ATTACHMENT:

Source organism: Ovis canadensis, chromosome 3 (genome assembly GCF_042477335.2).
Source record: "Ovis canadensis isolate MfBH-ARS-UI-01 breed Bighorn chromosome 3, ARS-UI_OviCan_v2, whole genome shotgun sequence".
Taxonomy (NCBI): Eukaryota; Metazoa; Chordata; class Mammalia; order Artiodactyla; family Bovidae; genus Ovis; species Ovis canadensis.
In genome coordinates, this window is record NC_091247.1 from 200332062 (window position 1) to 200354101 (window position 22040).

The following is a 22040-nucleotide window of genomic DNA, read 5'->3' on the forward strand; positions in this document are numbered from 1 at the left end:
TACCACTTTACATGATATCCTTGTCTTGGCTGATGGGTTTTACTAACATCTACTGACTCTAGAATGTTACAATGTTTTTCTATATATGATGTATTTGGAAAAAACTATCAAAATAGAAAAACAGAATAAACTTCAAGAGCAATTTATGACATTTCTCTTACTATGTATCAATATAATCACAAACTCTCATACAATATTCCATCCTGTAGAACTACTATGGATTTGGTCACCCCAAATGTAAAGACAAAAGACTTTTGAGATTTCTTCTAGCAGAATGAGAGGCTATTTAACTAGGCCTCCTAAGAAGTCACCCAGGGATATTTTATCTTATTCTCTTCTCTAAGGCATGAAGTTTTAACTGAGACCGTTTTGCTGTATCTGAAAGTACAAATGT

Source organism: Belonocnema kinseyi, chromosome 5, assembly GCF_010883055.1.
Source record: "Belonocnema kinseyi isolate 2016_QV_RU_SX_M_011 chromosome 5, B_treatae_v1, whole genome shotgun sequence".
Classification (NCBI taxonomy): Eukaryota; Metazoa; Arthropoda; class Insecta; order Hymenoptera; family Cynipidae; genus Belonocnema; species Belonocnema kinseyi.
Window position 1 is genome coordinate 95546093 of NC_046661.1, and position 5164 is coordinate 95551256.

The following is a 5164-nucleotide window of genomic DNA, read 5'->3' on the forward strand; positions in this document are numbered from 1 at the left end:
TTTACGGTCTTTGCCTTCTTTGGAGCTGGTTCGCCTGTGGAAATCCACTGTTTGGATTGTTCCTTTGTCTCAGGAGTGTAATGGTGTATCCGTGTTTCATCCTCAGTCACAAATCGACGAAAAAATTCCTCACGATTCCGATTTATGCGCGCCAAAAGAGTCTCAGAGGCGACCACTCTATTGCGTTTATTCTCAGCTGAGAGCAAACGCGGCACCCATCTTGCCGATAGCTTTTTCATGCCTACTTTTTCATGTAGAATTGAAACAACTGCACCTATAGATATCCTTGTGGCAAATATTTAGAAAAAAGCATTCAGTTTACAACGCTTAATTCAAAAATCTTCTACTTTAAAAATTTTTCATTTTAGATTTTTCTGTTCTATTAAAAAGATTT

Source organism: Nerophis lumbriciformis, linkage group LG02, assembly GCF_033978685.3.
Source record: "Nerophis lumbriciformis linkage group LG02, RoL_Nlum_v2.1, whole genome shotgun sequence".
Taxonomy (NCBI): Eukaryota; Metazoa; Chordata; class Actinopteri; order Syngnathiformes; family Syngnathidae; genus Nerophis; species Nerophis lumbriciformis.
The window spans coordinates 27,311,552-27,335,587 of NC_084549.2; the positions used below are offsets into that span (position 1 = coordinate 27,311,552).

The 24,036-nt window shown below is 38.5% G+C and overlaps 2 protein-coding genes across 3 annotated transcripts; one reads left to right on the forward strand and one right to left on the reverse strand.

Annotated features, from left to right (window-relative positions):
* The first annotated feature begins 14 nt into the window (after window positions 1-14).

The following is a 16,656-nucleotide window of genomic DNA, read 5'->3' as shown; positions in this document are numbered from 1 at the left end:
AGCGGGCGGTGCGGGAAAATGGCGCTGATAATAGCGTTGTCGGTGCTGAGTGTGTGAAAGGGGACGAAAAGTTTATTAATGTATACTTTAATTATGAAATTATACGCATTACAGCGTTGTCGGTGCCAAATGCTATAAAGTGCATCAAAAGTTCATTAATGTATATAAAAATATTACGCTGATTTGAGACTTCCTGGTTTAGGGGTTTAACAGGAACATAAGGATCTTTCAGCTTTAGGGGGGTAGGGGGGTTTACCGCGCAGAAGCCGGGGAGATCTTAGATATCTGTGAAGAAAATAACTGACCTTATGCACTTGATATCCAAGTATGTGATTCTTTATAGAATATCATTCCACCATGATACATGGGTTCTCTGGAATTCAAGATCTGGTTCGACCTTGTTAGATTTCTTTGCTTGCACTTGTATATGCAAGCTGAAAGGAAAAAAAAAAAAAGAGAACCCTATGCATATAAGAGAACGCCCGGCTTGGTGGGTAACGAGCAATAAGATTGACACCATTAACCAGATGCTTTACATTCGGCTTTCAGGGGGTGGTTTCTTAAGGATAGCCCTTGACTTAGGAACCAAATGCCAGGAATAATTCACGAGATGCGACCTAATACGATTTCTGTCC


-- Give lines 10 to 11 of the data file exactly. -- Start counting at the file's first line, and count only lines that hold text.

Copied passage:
Window position 1 is genome coordinate 95546093 of NC_046661.1, and position 5164 is coordinate 95551256.

The following is a 5164-nucleotide window of genomic DNA, read 5'->3' on the forward strand; positions in this document are numbered from 1 at the left end: